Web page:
Team dimensions

Save for later

Favourite

One of the many advantages of working within a project team is that it offers access to diversity in numerous dimensions. Often, the team is assembled according to who is available and who has the requisite skills; rarely does the PM have the luxury of a selection process. Nevertheless, diversity within the team will present itself in many facets, including skills, experience, background, education, attitude and personal preferences.

All of these are in addition to the traditional diversity considerations of age, race, gender, sexuality and ethnic origin.

Individually, each of us represents a complex range of preferences and experiences that shape our approaches and attitudes. This diversity is essential to the success of a project team. Imagine how a project can be hindered if the project team does not have the ability to:

  • Assess a project context using tools such as PESTLE to encourage diverse thinking;
  • Understand multiple aspects of the scope of a project from the perspective of having different skills/experience/background;
  • Assess negative risks from a number of perspectives, including being risk-prone or risk-averse, the proximity or distance of the likely occurrence, and the magnitude of impact;
  • Have members of a team who understand and represent opportunity (positive risks), seeing potential advantages, benefits and increased success;
  • Address change requests while seeing both a holistic view of the project and the potential impact of a change, together with the detailed understanding of the potential to affect time, cost, quality, delivery and satisfaction; Use a diverse approach to manage conflict;
  • Employ situational leadership to adjust leadership approaches to suit the context.

Those of us working in a project or programme context are well aware of the team roles and models provided by the experience of Meredith Belbin, Dr Margerison, Dr McCann and G M Parker (to name but a few). All of these models categorise the diversity of people through defining labels, behaviours and outcomes of different approaches and perspectives.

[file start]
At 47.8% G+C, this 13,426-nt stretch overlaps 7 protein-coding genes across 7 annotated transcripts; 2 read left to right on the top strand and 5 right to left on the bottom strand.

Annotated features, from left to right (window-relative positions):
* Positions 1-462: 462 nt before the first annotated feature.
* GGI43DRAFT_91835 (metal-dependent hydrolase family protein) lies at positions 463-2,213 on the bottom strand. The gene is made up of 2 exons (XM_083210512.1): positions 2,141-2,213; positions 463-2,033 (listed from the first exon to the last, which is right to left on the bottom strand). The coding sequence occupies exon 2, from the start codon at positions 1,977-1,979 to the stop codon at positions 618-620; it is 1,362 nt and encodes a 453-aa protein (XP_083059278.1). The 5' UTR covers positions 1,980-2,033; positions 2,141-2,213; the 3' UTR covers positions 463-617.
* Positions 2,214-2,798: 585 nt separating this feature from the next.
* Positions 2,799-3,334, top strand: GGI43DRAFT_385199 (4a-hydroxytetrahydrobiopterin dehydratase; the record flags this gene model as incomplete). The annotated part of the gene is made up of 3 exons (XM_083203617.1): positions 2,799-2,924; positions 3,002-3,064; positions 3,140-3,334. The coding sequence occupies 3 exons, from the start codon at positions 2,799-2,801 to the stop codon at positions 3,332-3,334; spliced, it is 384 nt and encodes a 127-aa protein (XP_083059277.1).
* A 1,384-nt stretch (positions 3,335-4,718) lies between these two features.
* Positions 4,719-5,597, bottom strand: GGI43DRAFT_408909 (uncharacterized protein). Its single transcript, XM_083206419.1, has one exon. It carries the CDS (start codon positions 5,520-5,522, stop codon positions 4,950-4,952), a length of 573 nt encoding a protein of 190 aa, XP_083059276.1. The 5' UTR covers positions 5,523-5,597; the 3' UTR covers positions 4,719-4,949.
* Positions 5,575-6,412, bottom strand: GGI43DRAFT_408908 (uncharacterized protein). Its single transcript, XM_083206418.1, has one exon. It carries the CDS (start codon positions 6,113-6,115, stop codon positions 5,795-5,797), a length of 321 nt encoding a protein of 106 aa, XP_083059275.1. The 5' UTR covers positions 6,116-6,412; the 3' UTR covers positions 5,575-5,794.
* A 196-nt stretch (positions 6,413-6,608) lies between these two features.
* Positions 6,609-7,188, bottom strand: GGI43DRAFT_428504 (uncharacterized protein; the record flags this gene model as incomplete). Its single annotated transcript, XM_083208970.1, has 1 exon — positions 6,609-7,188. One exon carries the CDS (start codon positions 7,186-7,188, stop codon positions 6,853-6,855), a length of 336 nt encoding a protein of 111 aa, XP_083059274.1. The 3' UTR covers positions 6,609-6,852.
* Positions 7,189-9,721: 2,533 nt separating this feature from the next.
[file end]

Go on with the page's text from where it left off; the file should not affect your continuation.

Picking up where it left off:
Diversity of people and perspective is what brings value to a team approach, combined with mutual respect and appreciation to encourage dialogue
and to achieve success.

Sheilina Somani

Posted by Sheilina Somani on 24th Nov 2014

About the Author

I've over 30 (humbling) years as an international practicing project manager, consultant, speaker and coach/mentor.

Currently, Teaching Fellow for UCL, School of Management and Tutor for Academy4PM (Apprenticeship Programme).

Previously delivered multiple IT projects in the Property Industry. I'm a Fellow and RPP accredited by APM, as well as holding PMP from PMI and Master Practitioner in NLP (Neuro Linguistic Programming).

I'm a past Chief Examiner for Knowledge Examinations for BoK 6ed; which includes Fundamentals, Project Management Qualification, Risk Management and Higher Apprenticeships (HAPM); Deputy Chair of the APM Examinations Panel BoK 5ed and held a volunteer role with Kids Company.

I'm a passionate and committed community builder/sustainer. Always happy to learn, share, discuss and evolve.

Comments on this site are moderated. Please allow up to 24 hours for your comment to be published on this site. Thank you for adding your comment.
{{comments.length}}CommentComments
{{item.AuthorName}}

{{item.AuthorName}} {{item.AuthorName}} says on {{item.DateFormattedString}}:

Share this page

Login or Register to leave a comment:

Recommended blogs

Evolution and continuity

4 October 2016

Save for later

Favourite

Should major programmes have a ‘single controlling mind’?

28 November 2016

How is your programme structured, and who orchestrates the master plan? Is this the most effective way to deliver the outputs and customer benefits required?

Save for later

Favourite

Recommended news

Save for later

Favourite

Save for later

Favourite

Join APM

Sign up to the APM Newsletter.